Recently, a prospective client asked some probing questions: Why should we engage clinicians in designing new healthcare facilities if most of their input really won’t change patient outcomes? Shouldn’t the designer already know best practices and bring solutions that have proven worth? What really does matter in healthcare facilities and what is just preference?

Our discussion led to the following as “what matters”:

  • Improving patient outcomes in the safest, most infection free environment
  • Reducing stress for staff, patients, and family for improved experience
  • Building the smallest, most flexible footprint possible to reduce first costs and increase lifetime sustainability
  • Decreasing operational costs over the lifetime of the facility.

I have struggled for many years about how and when we engage clinicians to lead to “what matters.” We gain understanding and empathy from the many hours we spend in user group meetings, yet much of what we hear is status quo—staff only knows what they know and rarely if ever see best practices at other hospitals.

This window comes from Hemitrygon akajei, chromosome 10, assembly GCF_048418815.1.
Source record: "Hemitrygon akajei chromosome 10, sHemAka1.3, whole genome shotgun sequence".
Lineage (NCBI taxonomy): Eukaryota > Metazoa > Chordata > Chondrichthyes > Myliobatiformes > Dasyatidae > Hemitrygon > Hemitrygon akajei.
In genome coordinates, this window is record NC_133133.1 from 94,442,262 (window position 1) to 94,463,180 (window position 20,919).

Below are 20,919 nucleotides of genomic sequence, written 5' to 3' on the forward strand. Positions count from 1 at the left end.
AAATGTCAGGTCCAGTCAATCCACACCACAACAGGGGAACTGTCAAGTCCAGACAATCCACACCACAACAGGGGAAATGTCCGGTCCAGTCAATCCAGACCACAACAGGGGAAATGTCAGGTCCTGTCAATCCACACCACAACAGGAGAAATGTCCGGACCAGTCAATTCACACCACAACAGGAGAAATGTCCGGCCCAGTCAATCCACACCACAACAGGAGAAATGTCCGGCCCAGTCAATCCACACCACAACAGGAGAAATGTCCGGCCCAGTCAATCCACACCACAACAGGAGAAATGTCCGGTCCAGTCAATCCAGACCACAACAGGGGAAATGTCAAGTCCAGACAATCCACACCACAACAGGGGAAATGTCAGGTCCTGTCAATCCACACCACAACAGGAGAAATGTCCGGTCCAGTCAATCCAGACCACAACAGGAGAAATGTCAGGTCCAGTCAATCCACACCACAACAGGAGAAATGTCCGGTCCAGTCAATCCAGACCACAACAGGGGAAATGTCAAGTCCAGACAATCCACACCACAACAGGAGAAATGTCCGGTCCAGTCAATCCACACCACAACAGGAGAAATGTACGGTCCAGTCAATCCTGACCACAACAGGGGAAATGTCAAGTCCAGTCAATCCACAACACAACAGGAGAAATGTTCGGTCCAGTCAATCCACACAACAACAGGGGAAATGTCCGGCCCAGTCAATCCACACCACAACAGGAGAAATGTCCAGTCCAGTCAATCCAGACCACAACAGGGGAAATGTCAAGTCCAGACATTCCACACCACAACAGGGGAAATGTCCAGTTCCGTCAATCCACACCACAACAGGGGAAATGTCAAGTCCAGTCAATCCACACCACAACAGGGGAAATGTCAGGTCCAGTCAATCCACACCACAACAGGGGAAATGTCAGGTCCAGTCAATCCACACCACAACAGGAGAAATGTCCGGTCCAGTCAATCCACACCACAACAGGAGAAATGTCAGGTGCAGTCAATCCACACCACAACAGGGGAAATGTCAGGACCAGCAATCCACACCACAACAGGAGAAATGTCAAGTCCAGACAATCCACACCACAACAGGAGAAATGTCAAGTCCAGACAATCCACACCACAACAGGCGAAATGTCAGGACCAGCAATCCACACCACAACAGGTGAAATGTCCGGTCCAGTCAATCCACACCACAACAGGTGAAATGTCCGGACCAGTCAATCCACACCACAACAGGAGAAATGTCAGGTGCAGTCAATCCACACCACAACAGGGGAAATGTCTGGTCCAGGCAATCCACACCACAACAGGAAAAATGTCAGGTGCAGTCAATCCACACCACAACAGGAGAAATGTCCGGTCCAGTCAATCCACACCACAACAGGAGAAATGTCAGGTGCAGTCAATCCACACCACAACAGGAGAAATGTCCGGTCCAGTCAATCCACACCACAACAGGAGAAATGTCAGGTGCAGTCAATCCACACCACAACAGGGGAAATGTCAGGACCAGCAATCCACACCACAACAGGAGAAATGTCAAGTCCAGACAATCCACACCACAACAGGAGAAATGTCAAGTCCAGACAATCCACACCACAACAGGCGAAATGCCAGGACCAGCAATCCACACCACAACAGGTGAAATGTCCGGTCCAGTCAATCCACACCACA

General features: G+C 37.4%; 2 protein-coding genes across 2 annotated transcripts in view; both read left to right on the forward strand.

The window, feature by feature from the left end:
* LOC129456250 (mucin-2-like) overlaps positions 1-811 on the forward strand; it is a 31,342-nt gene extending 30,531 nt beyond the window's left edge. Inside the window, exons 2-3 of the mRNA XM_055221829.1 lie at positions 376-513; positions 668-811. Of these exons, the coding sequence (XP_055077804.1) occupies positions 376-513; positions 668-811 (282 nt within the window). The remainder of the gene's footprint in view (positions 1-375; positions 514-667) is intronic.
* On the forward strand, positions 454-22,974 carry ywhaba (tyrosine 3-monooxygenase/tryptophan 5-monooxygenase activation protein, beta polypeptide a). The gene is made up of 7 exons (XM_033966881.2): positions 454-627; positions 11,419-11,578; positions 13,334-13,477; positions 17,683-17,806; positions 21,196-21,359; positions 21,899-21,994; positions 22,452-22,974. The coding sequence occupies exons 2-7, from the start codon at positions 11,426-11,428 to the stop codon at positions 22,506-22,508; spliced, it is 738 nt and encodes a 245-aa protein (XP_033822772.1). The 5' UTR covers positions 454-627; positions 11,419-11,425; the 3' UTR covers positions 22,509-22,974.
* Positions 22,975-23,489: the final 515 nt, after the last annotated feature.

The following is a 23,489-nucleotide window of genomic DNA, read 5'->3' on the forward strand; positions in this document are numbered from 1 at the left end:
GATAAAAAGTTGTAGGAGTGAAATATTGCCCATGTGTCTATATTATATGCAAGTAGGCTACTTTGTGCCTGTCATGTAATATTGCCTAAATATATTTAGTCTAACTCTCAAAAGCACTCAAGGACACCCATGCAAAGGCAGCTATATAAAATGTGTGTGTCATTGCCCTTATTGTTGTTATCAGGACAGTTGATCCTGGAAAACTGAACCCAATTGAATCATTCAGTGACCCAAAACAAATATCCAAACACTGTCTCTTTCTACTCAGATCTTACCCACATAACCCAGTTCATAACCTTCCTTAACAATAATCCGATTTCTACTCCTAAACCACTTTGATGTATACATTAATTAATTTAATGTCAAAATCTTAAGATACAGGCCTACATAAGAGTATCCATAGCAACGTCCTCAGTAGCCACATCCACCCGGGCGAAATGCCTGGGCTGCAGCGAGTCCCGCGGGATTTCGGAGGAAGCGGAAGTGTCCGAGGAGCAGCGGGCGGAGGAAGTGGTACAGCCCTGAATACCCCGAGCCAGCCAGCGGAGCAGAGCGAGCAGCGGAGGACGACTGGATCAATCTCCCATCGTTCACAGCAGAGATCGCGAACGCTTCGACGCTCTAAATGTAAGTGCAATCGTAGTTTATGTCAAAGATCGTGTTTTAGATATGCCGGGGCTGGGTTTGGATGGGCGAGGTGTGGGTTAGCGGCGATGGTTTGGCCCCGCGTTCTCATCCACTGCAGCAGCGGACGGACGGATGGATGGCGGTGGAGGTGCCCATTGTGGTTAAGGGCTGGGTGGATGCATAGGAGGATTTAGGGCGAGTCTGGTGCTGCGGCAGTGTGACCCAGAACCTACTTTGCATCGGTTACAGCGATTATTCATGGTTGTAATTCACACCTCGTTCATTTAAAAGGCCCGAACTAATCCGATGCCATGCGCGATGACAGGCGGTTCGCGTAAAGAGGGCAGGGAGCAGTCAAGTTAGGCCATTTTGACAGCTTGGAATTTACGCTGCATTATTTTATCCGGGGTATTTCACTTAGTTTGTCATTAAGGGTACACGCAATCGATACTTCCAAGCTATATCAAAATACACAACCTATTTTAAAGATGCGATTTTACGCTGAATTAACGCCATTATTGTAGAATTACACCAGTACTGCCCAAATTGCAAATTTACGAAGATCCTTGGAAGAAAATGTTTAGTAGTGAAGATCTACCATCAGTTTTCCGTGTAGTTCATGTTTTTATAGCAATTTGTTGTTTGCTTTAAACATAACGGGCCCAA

We can design facilities with the best and the brightest, and develop new operational models, only to have the vision change when different staff move into the building years later. Much of what we do throughout the design phases is consensus building that feels good, creating shared ownership but prolonging an already long, complex process.

So what really matters and how can we develop the synthesis between more ideal processes and the most supportive environment that has quantifiable results?

Why not imbed architects into the clinical environment, to observe functionality and provide solutions based on design expertise? Why not develop practice key room templates that can be continually re-evaluated post occupancy for efficacy?

The key is bringing the best current research and practice knowledge to the table to engage healthcare leadership in these common goals so the vision lives on after occupancy.